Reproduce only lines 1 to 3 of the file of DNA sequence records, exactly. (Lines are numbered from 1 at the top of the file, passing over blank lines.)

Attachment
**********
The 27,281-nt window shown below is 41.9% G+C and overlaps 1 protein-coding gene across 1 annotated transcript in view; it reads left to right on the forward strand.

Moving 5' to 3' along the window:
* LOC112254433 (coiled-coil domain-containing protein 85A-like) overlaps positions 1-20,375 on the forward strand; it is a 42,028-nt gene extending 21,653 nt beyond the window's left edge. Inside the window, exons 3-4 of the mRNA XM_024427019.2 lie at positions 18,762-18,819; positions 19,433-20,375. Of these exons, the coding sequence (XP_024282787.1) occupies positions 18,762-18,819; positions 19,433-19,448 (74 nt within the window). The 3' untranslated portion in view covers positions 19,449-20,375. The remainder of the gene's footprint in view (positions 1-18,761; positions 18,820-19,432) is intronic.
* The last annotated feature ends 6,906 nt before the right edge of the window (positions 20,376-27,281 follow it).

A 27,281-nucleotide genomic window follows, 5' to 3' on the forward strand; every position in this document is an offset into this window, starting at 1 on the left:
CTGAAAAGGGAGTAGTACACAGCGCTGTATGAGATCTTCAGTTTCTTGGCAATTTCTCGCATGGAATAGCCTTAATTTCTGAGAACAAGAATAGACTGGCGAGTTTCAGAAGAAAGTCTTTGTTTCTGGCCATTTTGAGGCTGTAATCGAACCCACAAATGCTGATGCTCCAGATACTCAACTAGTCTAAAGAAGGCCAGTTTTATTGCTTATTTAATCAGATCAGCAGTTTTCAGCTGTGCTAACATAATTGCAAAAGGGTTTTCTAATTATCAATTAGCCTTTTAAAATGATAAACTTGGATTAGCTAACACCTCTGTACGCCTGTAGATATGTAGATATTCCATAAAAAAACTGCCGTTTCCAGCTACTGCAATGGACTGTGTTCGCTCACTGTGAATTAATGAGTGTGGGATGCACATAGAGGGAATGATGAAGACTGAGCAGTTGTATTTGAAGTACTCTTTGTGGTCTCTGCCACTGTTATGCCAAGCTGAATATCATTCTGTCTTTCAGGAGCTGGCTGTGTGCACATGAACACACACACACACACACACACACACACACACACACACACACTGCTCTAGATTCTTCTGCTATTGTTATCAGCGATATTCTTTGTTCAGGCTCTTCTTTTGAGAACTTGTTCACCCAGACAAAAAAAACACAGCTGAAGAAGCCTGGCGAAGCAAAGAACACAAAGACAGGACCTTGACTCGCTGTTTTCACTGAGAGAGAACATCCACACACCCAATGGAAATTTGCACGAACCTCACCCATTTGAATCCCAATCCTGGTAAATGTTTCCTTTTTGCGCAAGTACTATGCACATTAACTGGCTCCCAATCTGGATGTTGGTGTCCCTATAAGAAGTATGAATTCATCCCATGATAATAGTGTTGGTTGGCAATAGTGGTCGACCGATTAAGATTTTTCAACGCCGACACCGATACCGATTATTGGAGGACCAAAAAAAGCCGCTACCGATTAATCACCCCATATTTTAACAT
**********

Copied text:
The 27,281-nt window shown below is 41.9% G+C and overlaps 1 protein-coding gene across 1 annotated transcript in view; it reads left to right on the forward strand.

Moving 5' to 3' along the window:
* LOC112254433 (coiled-coil domain-containing protein 85A-like) overlaps positions 1-20,375 on the forward strand; it is a 42,028-nt gene extending 21,653 nt beyond the window's left edge. Inside the window, exons 3-4 of the mRNA XM_024427019.2 lie at positions 18,762-18,819; positions 19,433-20,375. Of these exons, the coding sequence (XP_024282787.1) occupies positions 18,762-18,819; positions 19,433-19,448 (74 nt within the window). The 3' untranslated portion in view covers positions 19,449-20,375. The remainder of the gene's footprint in view (positions 1-18,761; positions 18,820-19,432) is intronic.